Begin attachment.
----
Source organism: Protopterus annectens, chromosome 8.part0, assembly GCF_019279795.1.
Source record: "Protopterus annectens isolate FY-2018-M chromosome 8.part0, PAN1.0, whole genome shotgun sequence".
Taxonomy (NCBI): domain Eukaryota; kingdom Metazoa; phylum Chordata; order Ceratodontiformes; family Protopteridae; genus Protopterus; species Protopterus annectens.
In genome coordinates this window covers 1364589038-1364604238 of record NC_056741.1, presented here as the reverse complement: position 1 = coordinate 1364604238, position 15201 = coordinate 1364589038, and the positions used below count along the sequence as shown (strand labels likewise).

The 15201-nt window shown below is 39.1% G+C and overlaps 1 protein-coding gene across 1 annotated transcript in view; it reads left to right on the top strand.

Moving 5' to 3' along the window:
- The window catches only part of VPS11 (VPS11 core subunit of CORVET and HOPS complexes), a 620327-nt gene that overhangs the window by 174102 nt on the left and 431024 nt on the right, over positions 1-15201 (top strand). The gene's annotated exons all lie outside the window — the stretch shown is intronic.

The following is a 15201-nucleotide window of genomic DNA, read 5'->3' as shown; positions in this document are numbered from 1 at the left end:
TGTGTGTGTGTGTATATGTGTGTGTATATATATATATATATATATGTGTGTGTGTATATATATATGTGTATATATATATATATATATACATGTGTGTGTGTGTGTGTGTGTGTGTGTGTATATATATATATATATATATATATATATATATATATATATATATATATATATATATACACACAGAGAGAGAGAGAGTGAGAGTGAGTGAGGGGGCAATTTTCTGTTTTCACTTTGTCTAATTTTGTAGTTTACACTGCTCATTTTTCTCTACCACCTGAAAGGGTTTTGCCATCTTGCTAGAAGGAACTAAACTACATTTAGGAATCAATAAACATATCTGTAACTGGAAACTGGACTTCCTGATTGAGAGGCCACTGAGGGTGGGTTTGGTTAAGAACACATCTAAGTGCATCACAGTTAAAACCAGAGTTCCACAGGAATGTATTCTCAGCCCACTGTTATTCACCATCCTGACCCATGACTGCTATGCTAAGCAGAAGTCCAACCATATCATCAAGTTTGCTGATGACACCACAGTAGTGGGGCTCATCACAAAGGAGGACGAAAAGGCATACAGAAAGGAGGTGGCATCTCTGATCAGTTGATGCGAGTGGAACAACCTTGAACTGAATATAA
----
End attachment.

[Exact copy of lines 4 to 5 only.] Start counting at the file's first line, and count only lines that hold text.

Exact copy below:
In genome coordinates this window covers 1364589038-1364604238 of record NC_056741.1, presented here as the reverse complement: position 1 = coordinate 1364604238, position 15201 = coordinate 1364589038, and the positions used below count along the sequence as shown (strand labels likewise).

The 15201-nt window shown below is 39.1% G+C and overlaps 1 protein-coding gene across 1 annotated transcript in view; it reads left to right on the top strand.